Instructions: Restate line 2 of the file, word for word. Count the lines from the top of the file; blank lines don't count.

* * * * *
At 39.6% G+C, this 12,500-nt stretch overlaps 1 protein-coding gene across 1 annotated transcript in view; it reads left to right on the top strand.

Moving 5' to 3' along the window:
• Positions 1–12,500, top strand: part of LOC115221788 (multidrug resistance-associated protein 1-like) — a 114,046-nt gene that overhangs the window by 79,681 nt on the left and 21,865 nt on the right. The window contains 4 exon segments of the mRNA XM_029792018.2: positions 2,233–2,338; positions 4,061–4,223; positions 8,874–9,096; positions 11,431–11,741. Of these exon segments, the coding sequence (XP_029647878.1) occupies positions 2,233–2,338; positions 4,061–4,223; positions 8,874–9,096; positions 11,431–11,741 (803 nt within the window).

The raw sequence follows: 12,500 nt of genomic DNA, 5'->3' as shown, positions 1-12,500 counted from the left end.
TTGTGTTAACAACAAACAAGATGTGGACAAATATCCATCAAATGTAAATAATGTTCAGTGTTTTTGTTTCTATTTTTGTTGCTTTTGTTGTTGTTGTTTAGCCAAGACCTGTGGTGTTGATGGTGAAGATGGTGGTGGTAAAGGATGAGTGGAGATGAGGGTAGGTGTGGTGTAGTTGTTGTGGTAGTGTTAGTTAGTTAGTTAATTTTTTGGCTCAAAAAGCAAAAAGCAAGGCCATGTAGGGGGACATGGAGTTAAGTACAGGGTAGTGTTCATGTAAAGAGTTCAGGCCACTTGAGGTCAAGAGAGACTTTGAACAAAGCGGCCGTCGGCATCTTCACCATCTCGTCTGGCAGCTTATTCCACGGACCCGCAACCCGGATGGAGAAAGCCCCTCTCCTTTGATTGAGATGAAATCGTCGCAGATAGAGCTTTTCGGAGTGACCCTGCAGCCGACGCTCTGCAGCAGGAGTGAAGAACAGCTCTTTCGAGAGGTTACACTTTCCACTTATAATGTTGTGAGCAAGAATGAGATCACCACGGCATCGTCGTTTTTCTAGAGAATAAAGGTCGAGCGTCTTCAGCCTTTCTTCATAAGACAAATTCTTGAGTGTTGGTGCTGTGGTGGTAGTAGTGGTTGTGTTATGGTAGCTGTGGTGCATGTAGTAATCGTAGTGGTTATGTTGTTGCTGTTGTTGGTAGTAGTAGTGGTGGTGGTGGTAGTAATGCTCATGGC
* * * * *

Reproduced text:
Moving 5' to 3' along the window: